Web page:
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Prof. Claims There’s No Liberal Bias in Academia

Prof. Claims There’s No Liberal Bias in Academia

just an “anti-intellectual” ploy

This professor should try being a conservative student for one week and see if he still believes this.

Campus Reform reports:

Prof denies that college campuses are ‘liberal echo chambers’

A Colby College professor is railing against the idea of liberal echo chambers on campus, claiming it is just an “anti-intellectual” ploy to undermine the credibility of academic experts.

In an op-ed for The New Republic, Assistant Professor of English Aaron Hanlon slams what he calls Nicholas Kristof’s “hobbyhorse,” referring to several pieces Kristof has written regarding liberal intolerance on college campuses.

“Too often, we embrace diversity of all kinds except for ideological…We want to be inclusive of people who don’t look like us—so long as they think like us,” Kristof wrote in an op-ed for The New York Times earlier this month.

Hanlon admits that “there’s certainly room for more ideological diversity on campus,” but comes to the conclusion that the claim of bias against conservatives is not only exaggerated, but is a tool used by the right to “undermine[s] the credibility of people speaking from academic and pedagogical expertise.”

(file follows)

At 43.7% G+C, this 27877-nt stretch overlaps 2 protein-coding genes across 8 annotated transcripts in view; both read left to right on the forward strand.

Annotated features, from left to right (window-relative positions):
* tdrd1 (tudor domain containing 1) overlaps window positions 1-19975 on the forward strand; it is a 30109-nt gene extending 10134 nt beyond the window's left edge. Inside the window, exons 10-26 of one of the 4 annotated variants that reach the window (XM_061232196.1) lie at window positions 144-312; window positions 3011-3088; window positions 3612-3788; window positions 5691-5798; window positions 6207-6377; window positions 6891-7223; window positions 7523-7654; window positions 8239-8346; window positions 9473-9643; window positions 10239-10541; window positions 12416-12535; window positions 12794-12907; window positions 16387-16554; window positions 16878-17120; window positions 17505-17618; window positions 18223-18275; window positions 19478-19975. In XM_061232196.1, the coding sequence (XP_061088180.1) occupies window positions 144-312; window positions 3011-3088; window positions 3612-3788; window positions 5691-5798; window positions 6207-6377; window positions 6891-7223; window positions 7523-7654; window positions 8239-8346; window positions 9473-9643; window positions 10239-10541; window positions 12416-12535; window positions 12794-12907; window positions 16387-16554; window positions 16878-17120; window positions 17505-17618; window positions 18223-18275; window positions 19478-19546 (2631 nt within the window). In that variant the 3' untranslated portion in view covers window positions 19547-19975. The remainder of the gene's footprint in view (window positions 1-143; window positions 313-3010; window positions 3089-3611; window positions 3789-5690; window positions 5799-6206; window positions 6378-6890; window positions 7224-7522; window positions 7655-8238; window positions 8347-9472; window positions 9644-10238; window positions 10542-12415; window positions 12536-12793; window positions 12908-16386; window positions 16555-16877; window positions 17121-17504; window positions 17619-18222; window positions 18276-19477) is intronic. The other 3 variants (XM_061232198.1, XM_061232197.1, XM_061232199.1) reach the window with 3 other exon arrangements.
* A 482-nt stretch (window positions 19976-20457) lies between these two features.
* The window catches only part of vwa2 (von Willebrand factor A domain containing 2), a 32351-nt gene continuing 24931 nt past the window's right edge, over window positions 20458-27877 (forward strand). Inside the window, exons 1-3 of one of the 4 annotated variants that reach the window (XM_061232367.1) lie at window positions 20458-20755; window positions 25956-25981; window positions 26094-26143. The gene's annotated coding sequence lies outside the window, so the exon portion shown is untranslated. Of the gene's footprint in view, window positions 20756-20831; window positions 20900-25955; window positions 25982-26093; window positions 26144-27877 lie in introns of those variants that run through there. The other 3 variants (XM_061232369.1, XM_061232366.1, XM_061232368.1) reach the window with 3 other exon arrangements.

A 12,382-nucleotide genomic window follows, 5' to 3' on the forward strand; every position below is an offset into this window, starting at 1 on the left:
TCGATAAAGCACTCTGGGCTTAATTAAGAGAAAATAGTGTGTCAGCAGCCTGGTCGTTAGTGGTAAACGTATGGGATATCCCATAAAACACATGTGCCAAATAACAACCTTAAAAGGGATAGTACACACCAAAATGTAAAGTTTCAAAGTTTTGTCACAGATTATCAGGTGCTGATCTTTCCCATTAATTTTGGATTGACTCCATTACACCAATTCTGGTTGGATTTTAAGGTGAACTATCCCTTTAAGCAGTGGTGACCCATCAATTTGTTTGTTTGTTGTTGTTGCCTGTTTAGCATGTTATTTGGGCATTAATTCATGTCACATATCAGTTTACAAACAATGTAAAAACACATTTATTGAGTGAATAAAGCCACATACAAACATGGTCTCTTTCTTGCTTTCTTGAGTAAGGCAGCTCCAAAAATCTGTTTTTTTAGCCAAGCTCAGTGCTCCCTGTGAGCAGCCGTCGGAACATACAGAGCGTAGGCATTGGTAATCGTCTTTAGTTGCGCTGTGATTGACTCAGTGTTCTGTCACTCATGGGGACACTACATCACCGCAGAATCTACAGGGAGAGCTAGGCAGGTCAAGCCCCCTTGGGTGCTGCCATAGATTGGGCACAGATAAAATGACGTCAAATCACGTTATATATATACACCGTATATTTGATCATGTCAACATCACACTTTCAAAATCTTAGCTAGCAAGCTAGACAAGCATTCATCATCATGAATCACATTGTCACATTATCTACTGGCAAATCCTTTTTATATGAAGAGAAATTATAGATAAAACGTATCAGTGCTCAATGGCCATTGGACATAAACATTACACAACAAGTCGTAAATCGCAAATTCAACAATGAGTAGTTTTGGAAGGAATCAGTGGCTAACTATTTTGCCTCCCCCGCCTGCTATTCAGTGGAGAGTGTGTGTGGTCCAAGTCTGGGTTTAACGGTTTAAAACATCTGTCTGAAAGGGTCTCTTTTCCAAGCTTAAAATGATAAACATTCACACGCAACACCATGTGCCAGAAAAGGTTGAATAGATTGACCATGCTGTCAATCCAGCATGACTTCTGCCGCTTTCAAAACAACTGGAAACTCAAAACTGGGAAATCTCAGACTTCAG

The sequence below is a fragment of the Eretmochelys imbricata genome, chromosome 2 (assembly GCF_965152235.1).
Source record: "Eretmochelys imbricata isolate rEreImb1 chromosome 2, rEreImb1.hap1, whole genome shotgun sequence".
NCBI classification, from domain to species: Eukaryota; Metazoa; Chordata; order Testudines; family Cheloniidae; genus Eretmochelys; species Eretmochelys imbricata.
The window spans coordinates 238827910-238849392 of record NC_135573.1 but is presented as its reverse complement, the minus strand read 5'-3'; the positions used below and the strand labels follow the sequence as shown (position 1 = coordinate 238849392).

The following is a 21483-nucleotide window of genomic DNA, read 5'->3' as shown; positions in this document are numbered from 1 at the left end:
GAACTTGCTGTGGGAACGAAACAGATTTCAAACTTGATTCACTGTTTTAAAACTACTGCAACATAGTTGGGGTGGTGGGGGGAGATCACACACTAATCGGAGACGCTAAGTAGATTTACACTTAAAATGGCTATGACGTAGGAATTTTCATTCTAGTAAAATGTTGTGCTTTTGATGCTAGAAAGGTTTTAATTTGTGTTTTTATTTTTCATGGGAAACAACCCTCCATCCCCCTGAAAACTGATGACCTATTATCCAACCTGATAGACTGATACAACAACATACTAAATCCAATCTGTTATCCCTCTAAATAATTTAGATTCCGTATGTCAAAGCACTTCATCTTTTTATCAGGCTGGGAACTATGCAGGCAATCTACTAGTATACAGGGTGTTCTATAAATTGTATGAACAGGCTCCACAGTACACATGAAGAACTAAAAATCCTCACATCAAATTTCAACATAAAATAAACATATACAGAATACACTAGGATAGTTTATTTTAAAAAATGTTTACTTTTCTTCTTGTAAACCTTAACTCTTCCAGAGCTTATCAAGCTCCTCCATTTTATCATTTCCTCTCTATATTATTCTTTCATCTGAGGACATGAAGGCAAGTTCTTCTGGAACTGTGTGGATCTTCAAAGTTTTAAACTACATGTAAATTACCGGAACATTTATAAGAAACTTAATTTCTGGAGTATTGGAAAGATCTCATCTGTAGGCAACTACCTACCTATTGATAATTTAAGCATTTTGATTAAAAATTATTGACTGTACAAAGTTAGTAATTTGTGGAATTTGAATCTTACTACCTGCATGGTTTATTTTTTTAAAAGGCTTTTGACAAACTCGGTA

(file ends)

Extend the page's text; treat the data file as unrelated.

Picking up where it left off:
According to Hanlon, examples of actual liberal bias on campus are few and far between and isolated to small liberal arts colleges—which average students don’t attend.

“Kristof generalizes about liberal intolerance on campus and cites extreme examples, such as Oberlin students’ protest of a local bakery accused (wrongly, it seems) of racial profiling,” Hanlon argues, ignoring the large number of liberal bias stories that have originated at public universities, as reported by outlets like Campus Reform.


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Notice the implication is that conservatism is anti-intellectual. We’re all mouth-breathing troglodytes, and hence our views don’t deserve serious consideration. That’s a convenient way for them to avoid any scrutiny of their own worldview ~

I would love to express my views publicly, under my own name. But I’ll get fired for my views. (Yes, I’m tenured.) Fortunately, this does not keep me from teaching my students to think for themselves using reason and evidence, not feelings.